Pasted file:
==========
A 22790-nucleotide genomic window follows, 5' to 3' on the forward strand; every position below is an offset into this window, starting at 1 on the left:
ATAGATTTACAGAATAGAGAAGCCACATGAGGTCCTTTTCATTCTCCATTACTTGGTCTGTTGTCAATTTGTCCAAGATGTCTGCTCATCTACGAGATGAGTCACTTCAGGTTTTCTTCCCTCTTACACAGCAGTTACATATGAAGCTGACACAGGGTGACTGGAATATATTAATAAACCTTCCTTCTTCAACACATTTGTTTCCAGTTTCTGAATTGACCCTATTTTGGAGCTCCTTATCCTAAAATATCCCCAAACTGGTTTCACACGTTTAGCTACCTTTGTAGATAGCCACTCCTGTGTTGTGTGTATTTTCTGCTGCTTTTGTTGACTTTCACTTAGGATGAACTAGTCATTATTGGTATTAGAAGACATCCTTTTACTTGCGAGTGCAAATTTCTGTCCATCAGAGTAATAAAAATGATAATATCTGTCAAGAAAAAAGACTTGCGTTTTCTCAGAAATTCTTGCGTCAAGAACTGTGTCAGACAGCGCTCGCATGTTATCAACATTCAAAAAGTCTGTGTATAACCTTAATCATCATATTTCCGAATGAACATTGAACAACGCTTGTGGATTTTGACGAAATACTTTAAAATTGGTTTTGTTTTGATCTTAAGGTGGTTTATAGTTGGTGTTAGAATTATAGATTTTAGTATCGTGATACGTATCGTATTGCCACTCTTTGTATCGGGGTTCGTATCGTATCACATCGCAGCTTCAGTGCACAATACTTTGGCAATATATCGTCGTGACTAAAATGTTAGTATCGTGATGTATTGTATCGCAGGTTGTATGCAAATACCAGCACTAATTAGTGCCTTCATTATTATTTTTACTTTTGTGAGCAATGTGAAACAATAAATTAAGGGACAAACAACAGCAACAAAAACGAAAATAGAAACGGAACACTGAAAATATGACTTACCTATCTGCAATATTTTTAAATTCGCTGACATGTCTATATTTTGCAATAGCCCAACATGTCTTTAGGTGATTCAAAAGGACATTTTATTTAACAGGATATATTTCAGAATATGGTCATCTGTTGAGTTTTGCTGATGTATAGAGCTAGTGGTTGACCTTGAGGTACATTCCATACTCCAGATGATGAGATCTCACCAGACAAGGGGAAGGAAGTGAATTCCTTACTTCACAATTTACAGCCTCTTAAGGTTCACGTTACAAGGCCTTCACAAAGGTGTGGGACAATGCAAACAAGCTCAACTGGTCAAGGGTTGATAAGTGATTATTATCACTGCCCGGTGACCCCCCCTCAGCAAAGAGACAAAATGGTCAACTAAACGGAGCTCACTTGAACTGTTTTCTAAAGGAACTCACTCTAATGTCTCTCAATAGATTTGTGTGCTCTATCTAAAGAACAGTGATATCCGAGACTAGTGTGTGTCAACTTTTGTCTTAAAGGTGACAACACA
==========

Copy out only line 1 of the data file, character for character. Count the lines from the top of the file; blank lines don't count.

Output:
A 22790-nucleotide genomic window follows, 5' to 3' on the forward strand; every position below is an offset into this window, starting at 1 on the left: